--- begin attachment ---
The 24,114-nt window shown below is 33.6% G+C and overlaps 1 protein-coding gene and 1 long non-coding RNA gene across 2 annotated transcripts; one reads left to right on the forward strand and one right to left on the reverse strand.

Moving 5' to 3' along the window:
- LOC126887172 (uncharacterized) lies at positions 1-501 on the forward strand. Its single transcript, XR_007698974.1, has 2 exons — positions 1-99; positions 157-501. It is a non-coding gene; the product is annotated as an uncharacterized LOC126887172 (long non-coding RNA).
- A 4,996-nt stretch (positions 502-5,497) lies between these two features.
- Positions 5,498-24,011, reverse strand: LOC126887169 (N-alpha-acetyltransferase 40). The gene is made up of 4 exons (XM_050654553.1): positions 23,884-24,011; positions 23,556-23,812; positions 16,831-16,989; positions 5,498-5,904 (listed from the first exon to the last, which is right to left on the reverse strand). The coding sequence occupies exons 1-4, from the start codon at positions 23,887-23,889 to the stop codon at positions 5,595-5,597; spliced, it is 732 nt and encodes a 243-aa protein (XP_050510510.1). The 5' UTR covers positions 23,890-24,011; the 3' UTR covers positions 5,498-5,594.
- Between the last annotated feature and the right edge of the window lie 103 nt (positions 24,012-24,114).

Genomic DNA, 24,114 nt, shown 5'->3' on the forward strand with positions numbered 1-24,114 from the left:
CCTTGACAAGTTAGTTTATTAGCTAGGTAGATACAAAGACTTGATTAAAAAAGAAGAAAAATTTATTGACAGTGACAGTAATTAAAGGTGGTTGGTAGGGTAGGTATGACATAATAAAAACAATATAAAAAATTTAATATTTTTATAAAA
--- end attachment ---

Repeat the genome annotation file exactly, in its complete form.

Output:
The 24,114-nt window shown below is 33.6% G+C and overlaps 1 protein-coding gene and 1 long non-coding RNA gene across 2 annotated transcripts; one reads left to right on the forward strand and one right to left on the reverse strand.

Moving 5' to 3' along the window:
- LOC126887172 (uncharacterized) lies at positions 1-501 on the forward strand. Its single transcript, XR_007698974.1, has 2 exons — positions 1-99; positions 157-501. It is a non-coding gene; the product is annotated as an uncharacterized LOC126887172 (long non-coding RNA).
- A 4,996-nt stretch (positions 502-5,497) lies between these two features.
- Positions 5,498-24,011, reverse strand: LOC126887169 (N-alpha-acetyltransferase 40). The gene is made up of 4 exons (XM_050654553.1): positions 23,884-24,011; positions 23,556-23,812; positions 16,831-16,989; positions 5,498-5,904 (listed from the first exon to the last, which is right to left on the reverse strand). The coding sequence occupies exons 1-4, from the start codon at positions 23,887-23,889 to the stop codon at positions 5,595-5,597; spliced, it is 732 nt and encodes a 243-aa protein (XP_050510510.1). The 5' UTR covers positions 23,890-24,011; the 3' UTR covers positions 5,498-5,594.
- Between the last annotated feature and the right edge of the window lie 103 nt (positions 24,012-24,114).

Genomic DNA, 24,114 nt, shown 5'->3' on the forward strand with positions numbered 1-24,114 from the left:
CCTTGACAAGTTAGTTTATTAGCTAGGTAGATACAAAGACTTGATTAAAAAAGAAGAAAAATTTATTGACAGTGACAGTAATTAAAGGTGGTTGGTAGGGTAGGTATGACATAATAAAAACAATATAAAAAATTTAATATTTTTATAAAA